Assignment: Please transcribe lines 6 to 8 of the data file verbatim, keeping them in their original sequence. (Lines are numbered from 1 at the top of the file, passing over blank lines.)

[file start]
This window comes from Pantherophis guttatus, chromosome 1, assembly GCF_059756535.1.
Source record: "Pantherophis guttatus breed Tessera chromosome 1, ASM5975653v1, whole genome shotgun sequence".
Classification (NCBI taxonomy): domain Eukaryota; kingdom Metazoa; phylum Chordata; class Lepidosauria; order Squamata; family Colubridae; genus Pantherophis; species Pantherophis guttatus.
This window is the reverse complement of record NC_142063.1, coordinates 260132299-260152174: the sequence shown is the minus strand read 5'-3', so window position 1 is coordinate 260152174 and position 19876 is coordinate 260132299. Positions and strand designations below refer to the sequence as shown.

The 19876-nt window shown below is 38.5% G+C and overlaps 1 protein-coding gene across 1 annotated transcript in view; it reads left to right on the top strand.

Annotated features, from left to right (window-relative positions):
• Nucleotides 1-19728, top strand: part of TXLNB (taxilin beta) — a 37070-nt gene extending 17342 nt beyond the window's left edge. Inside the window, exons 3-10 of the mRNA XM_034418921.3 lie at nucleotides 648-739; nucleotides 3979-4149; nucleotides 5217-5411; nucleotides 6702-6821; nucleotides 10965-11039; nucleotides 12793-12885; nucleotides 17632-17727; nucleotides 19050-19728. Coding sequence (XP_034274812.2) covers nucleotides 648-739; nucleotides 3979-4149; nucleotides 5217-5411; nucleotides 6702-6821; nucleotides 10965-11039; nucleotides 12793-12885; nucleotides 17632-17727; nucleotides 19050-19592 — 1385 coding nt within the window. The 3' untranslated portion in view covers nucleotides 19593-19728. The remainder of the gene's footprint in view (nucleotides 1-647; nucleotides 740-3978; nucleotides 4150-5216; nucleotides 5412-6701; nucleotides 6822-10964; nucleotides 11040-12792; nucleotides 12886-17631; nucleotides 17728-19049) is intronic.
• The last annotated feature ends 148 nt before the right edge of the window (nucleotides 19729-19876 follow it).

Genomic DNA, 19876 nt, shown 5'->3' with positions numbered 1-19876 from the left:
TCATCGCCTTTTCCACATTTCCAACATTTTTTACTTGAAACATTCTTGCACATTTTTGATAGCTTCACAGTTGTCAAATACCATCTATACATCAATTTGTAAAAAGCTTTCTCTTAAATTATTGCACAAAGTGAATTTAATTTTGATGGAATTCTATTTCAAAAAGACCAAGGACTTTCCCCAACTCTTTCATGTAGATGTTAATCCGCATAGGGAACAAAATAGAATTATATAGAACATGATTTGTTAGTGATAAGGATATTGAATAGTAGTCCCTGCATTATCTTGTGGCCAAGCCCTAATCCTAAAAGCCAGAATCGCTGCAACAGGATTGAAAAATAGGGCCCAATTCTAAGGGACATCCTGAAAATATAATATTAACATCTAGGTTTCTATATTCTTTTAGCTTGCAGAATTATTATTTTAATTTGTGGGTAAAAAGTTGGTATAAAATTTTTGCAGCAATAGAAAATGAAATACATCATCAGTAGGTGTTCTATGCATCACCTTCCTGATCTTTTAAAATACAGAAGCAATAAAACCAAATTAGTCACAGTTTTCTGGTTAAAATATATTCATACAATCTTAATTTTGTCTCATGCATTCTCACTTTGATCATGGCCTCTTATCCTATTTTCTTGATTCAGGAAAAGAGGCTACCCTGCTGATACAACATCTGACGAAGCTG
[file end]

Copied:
Annotated features, from left to right (window-relative positions):
• Nucleotides 1-19728, top strand: part of TXLNB (taxilin beta) — a 37070-nt gene extending 17342 nt beyond the window's left edge. Inside the window, exons 3-10 of the mRNA XM_034418921.3 lie at nucleotides 648-739; nucleotides 3979-4149; nucleotides 5217-5411; nucleotides 6702-6821; nucleotides 10965-11039; nucleotides 12793-12885; nucleotides 17632-17727; nucleotides 19050-19728. Coding sequence (XP_034274812.2) covers nucleotides 648-739; nucleotides 3979-4149; nucleotides 5217-5411; nucleotides 6702-6821; nucleotides 10965-11039; nucleotides 12793-12885; nucleotides 17632-17727; nucleotides 19050-19592 — 1385 coding nt within the window. The 3' untranslated portion in view covers nucleotides 19593-19728. The remainder of the gene's footprint in view (nucleotides 1-647; nucleotides 740-3978; nucleotides 4150-5216; nucleotides 5412-6701; nucleotides 6822-10964; nucleotides 11040-12792; nucleotides 12886-17631; nucleotides 17728-19049) is intronic.
• The last annotated feature ends 148 nt before the right edge of the window (nucleotides 19729-19876 follow it).